What is an appropriate penalty for an honest mistake? Should there be a penalty at all?

When Marble Cliff went through the 2005 Keeneland Fall Breeding Stock Sale, the weanling attracted some attention because of his status as a Thoroughbred foaled in Ohio, one of two designations making him eligible to run in races limited to Ohio-bred horses. Ohio, like many other states, offers supplemented purses in some restricted races where the competition might not be as stiff as that in events open to all comers. Marble Cliff drew a final bid of $40,000.

Racing for Foxwood Stables, Marble Cliff developed into one of Ohio’s best runners. The gelding won the Cleveland Gold Cup for Ohio-breds and by summer of his 3-year-old year had amassed more than $100,000 in earnings.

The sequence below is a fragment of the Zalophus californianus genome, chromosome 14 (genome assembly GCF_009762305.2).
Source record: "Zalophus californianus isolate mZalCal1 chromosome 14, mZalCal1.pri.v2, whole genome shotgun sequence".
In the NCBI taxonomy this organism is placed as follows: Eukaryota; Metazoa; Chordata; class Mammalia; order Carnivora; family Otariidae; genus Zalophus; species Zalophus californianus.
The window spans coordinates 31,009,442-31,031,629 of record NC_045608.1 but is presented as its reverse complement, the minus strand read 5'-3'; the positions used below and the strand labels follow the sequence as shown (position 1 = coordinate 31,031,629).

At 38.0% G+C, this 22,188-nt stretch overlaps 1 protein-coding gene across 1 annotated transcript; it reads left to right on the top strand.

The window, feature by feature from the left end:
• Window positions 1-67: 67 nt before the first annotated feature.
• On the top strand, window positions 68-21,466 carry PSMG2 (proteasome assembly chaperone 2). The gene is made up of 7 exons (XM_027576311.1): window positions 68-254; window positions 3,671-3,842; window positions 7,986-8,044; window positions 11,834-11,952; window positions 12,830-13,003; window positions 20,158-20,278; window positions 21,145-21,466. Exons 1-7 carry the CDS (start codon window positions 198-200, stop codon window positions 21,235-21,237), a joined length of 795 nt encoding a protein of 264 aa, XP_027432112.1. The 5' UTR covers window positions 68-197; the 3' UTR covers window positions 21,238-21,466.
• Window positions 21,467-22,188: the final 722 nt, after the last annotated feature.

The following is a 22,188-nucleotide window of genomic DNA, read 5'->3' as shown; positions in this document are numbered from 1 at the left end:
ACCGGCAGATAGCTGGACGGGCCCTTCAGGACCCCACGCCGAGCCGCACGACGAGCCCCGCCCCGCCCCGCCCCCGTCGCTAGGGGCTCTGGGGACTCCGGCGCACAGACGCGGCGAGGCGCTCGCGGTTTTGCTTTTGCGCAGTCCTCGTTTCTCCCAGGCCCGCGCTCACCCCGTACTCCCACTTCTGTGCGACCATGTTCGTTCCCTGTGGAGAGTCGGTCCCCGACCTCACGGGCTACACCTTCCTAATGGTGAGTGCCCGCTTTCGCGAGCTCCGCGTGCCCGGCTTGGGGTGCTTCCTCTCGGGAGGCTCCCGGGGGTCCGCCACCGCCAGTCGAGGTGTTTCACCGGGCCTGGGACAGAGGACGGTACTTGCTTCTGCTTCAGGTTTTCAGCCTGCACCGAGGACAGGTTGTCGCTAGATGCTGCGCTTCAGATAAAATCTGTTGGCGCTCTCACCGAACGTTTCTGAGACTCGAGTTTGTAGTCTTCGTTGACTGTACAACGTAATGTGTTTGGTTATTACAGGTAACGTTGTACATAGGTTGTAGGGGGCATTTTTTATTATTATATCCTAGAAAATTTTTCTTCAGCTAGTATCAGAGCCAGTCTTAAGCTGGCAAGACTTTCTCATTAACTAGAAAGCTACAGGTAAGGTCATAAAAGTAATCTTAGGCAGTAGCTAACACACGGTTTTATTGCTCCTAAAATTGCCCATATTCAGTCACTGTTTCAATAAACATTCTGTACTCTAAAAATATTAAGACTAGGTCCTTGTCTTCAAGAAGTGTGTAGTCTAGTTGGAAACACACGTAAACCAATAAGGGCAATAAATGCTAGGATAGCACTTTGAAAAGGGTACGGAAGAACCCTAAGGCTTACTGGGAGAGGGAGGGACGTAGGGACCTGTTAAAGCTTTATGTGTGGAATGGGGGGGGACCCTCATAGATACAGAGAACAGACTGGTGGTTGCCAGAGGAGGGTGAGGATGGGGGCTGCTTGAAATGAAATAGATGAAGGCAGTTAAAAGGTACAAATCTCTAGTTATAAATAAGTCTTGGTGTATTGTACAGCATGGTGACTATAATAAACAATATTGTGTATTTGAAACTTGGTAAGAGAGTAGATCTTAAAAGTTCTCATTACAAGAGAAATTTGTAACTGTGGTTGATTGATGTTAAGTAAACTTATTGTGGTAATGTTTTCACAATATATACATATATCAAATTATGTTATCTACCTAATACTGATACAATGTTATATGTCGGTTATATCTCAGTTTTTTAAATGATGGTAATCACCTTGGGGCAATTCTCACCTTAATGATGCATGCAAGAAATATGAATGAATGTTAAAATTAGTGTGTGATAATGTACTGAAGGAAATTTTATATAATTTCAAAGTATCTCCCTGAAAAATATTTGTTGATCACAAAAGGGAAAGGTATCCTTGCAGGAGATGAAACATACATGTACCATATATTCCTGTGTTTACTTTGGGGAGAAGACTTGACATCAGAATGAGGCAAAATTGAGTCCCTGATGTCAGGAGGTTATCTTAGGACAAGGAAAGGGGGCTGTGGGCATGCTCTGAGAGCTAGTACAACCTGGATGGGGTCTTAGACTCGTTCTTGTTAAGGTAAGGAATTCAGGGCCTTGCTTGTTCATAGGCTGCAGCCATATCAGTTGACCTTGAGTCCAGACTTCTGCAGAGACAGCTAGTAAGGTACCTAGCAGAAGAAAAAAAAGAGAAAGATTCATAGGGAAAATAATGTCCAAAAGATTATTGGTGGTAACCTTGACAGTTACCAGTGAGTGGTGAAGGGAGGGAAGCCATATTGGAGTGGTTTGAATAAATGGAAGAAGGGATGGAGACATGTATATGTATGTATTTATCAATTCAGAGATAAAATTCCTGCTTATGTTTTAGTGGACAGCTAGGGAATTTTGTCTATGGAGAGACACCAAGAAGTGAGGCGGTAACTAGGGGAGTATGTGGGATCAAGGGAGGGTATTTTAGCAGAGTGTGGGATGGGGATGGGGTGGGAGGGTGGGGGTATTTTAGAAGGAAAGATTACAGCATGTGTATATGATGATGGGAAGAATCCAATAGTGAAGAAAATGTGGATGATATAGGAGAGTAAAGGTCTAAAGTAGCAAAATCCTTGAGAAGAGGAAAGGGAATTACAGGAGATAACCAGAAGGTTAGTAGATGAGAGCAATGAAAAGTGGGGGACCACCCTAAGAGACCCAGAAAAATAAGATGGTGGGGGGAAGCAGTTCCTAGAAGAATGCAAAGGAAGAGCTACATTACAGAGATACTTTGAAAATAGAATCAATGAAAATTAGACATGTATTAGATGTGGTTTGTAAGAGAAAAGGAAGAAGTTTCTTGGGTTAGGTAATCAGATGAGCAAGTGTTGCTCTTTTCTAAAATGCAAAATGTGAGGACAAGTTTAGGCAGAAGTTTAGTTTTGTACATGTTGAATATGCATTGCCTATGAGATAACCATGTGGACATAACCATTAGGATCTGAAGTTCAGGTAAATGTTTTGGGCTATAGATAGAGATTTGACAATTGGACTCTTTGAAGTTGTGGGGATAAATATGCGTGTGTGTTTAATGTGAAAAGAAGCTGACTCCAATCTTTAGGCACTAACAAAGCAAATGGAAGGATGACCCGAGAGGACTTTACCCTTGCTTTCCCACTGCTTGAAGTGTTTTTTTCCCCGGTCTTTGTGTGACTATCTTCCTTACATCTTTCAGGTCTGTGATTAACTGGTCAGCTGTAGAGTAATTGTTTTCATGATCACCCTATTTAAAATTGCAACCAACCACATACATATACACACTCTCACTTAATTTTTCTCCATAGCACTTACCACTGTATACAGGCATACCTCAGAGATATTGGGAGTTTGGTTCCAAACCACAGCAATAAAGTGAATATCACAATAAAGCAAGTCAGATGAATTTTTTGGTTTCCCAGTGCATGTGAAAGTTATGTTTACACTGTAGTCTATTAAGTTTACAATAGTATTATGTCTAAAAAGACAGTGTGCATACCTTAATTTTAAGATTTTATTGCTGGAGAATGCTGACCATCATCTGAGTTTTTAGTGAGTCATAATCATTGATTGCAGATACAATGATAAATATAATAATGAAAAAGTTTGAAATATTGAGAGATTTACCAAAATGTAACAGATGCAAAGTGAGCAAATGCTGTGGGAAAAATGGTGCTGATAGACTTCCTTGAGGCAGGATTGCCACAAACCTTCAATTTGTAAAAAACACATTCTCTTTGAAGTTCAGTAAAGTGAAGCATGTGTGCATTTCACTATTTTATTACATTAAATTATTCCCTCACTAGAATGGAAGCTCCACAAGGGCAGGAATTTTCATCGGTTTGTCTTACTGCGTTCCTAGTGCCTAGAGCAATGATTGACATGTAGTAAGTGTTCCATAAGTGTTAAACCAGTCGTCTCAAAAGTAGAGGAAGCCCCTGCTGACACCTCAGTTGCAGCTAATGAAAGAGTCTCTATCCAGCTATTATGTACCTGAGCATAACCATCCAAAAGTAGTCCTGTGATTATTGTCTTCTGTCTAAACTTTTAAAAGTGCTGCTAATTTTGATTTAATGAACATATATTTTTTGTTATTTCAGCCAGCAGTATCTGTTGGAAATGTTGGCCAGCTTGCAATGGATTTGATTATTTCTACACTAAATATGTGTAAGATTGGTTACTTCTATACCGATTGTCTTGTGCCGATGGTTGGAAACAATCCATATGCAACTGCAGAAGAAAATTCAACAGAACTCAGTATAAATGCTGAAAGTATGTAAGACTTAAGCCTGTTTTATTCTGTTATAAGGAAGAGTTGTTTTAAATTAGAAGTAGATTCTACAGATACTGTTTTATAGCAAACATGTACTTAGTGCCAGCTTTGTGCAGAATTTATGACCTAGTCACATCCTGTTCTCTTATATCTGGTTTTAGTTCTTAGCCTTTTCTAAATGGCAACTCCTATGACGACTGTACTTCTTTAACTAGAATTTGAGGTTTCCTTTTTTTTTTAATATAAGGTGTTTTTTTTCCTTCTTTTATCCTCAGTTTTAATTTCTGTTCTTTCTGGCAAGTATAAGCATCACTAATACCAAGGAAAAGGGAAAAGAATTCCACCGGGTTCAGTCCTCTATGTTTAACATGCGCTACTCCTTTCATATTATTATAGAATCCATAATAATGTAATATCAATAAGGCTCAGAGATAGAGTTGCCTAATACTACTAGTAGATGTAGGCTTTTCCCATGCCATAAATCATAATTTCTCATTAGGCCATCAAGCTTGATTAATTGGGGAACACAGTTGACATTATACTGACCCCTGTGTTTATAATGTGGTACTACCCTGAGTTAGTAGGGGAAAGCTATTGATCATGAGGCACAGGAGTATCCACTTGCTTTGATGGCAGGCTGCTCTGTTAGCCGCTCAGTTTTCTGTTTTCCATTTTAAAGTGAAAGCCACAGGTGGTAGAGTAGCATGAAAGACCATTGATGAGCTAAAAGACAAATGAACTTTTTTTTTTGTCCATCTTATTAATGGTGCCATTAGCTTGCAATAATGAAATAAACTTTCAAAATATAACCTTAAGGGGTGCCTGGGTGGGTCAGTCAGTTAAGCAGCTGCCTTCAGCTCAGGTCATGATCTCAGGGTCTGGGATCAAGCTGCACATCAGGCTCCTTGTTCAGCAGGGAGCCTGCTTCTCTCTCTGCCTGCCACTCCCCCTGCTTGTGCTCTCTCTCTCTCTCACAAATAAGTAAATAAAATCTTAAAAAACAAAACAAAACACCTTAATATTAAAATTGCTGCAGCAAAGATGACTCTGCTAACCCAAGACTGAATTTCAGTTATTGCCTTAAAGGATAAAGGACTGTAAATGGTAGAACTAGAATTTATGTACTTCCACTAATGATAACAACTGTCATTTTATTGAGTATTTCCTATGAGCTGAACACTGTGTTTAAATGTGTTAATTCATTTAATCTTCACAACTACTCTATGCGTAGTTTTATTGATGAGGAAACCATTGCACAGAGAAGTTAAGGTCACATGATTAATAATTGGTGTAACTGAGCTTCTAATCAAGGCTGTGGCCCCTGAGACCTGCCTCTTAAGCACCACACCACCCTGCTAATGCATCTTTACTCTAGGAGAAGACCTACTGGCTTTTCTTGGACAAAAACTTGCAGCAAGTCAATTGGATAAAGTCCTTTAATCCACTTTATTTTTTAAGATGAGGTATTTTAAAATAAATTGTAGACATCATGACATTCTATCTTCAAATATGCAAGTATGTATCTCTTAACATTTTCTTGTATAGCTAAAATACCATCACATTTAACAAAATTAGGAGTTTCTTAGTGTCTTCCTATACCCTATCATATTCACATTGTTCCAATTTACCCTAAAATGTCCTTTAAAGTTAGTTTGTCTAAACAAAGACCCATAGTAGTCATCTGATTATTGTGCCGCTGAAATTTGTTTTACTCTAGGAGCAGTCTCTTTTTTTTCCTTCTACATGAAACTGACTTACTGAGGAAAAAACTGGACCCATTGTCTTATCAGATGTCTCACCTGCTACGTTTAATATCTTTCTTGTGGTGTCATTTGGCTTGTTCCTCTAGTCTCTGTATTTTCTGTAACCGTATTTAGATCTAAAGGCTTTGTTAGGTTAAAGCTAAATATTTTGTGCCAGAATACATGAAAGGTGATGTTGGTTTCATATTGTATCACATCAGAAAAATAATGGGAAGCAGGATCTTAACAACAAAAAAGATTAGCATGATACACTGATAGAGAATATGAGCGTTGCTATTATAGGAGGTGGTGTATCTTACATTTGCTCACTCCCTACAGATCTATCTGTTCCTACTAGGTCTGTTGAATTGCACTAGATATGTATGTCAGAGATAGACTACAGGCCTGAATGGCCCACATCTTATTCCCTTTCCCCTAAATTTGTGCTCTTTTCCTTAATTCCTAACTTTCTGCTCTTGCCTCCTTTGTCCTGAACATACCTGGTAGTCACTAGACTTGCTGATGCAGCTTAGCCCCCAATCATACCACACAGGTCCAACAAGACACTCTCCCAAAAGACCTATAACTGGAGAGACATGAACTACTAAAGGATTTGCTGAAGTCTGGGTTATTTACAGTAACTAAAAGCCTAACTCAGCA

Just about the time Marble Cliff was starting to look like a really good investment, troublesome questions about exactly where he had been foaled started to come up. The Ohio State Racing Commission certified Marble Cliff as an Ohio-foaled horse based on an application received from the gelding’s breeders in 2005, but in June 2008 the commission started an investigation to determine whether the information in the application was accurate. The commission ultimately ruled that Marble Cliff had not been foaled in Ohio as claimed, and his Ohio-foaled certificate was revoked. The gelding was disqualified from all his victories and $110,140 in earnings was forfeited.

Almost overnight, Marble Cliff went from being an Ohio-bred stakes winner of more than $100,000 to a Kentucky-bred maiden.

Not unexpectedly, a lawsuit followed. Charles Ruma, one of Marble Cliff’s owners